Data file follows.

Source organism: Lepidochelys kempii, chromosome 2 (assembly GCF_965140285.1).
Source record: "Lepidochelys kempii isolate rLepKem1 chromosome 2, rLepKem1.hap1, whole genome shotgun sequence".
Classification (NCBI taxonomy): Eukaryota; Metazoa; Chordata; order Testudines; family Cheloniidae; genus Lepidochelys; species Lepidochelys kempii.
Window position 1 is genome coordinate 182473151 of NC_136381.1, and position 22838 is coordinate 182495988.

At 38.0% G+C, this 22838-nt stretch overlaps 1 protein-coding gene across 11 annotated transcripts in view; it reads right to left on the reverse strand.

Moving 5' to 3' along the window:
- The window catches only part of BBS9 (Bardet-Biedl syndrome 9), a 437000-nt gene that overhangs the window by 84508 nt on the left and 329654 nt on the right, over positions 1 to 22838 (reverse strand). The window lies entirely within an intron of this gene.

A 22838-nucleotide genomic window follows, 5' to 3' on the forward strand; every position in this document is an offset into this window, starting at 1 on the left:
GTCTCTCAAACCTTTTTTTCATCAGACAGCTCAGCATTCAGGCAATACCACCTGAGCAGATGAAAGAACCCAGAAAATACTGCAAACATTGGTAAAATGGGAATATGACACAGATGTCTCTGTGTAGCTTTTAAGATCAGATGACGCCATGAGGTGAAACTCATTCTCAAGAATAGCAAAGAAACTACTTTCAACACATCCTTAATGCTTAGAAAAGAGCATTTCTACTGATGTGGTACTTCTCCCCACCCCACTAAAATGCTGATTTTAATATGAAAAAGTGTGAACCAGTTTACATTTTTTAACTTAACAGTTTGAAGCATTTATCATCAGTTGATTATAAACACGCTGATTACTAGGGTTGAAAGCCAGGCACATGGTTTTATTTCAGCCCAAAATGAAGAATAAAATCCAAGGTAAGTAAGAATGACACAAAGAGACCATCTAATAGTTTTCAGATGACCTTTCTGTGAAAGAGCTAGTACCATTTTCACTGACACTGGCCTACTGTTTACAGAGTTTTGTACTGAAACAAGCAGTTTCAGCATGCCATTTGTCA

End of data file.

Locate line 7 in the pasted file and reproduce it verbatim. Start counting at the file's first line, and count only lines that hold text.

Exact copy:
- The window catches only part of BBS9 (Bardet-Biedl syndrome 9), a 437000-nt gene that overhangs the window by 84508 nt on the left and 329654 nt on the right, over positions 1 to 22838 (reverse strand). The window lies entirely within an intron of this gene.